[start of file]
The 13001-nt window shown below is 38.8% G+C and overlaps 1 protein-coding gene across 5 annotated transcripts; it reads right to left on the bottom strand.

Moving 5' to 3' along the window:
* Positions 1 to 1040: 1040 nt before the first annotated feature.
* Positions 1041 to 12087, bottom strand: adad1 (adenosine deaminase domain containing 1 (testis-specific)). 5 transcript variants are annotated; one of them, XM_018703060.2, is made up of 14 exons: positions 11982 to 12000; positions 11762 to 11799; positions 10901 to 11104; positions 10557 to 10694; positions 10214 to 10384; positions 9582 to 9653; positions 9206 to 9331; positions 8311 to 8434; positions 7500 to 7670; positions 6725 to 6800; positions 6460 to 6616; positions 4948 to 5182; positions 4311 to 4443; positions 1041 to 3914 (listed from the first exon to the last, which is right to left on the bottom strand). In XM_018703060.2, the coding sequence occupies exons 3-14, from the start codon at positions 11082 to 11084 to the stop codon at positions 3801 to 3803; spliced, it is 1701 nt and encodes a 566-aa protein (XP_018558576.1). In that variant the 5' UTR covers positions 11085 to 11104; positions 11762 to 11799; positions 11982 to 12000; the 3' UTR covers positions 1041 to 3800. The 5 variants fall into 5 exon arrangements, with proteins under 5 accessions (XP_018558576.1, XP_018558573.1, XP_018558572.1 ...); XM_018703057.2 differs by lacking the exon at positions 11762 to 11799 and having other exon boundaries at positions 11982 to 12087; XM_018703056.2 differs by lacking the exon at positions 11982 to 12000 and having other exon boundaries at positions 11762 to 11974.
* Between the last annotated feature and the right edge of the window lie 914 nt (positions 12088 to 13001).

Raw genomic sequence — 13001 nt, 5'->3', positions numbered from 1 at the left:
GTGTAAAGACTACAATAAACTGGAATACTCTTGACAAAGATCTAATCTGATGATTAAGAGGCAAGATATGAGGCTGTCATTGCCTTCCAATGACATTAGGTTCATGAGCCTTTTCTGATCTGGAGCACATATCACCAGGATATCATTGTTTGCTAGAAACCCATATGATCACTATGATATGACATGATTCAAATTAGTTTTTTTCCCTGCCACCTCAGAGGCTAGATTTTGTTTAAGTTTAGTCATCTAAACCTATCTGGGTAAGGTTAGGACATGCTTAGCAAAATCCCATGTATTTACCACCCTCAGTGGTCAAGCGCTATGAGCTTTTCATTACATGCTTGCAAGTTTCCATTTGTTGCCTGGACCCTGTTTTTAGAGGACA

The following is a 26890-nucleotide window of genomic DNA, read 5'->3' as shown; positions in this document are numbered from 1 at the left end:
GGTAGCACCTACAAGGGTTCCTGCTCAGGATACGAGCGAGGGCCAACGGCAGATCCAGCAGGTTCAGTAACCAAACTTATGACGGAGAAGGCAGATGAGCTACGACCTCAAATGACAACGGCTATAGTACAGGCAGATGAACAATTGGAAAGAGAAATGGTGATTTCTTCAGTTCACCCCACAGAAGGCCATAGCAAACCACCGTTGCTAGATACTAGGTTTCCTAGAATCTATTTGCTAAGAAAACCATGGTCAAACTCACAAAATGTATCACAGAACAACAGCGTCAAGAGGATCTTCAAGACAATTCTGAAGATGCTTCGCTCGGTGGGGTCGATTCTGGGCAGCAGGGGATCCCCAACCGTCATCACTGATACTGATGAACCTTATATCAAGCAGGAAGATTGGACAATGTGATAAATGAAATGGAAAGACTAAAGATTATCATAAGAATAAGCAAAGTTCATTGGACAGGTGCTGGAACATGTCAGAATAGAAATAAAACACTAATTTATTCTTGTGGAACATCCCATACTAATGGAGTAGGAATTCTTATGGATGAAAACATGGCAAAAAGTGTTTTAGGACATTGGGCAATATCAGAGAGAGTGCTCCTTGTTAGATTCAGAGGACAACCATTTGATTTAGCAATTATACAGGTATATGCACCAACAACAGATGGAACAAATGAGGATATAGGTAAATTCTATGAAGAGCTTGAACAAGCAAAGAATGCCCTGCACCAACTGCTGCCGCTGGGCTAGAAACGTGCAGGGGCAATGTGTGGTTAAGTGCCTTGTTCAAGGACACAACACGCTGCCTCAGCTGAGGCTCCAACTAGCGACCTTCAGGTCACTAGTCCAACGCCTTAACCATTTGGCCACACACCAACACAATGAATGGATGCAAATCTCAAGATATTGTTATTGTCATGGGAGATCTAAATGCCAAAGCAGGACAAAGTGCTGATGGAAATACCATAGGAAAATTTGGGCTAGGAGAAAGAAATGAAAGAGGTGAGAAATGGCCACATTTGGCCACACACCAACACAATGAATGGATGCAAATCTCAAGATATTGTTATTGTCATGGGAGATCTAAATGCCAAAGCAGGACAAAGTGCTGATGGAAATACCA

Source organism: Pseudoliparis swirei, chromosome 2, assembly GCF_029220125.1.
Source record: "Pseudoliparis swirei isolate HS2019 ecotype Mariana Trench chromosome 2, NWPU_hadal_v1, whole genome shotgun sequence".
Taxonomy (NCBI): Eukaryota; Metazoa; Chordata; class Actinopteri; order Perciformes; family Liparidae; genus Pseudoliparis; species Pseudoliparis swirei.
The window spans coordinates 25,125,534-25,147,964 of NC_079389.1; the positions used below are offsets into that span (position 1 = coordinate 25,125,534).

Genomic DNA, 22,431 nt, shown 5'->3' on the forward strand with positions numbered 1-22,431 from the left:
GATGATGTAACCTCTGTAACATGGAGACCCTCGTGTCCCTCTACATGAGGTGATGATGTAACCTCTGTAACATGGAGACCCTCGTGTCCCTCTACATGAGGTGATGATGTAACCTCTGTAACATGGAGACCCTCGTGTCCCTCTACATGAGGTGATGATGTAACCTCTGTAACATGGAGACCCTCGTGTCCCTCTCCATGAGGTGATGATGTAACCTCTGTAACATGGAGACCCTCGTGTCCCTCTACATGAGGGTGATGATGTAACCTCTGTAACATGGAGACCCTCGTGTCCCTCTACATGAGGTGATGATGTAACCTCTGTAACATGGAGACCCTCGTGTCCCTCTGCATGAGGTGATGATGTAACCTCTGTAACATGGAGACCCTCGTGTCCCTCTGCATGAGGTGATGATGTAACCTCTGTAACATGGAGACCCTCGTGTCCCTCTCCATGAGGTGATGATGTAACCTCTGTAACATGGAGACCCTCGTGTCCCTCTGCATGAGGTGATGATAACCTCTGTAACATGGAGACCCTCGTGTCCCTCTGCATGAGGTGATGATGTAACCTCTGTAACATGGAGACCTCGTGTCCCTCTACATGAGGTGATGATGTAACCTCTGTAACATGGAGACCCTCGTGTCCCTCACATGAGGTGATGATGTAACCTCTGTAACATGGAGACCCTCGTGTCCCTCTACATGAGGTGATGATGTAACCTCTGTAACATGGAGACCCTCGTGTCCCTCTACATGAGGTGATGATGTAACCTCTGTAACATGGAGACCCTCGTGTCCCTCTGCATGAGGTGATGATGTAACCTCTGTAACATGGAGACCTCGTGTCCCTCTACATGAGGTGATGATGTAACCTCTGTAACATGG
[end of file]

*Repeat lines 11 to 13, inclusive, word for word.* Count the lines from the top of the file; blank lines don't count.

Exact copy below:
Source record: "Pseudoliparis swirei isolate HS2019 ecotype Mariana Trench chromosome 2, NWPU_hadal_v1, whole genome shotgun sequence".
Taxonomy (NCBI): Eukaryota; Metazoa; Chordata; class Actinopteri; order Perciformes; family Liparidae; genus Pseudoliparis; species Pseudoliparis swirei.
The window spans coordinates 25,125,534-25,147,964 of NC_079389.1; the positions used below are offsets into that span (position 1 = coordinate 25,125,534).